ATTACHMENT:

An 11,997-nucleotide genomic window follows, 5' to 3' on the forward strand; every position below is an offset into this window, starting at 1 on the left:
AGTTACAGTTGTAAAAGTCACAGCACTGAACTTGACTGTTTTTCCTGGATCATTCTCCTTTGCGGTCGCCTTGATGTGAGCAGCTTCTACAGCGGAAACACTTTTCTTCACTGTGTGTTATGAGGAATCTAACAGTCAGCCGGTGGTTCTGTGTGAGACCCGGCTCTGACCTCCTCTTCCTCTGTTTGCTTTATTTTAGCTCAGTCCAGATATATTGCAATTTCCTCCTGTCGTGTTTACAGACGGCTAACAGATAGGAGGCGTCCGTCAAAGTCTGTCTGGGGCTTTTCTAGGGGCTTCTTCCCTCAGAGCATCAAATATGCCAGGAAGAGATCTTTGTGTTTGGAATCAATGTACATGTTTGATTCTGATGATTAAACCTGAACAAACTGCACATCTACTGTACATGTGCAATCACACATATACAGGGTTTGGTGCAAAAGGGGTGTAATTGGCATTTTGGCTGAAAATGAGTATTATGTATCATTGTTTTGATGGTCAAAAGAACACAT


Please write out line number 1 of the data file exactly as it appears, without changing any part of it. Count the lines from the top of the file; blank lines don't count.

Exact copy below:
An 11,997-nucleotide genomic window follows, 5' to 3' on the forward strand; every position below is an offset into this window, starting at 1 on the left: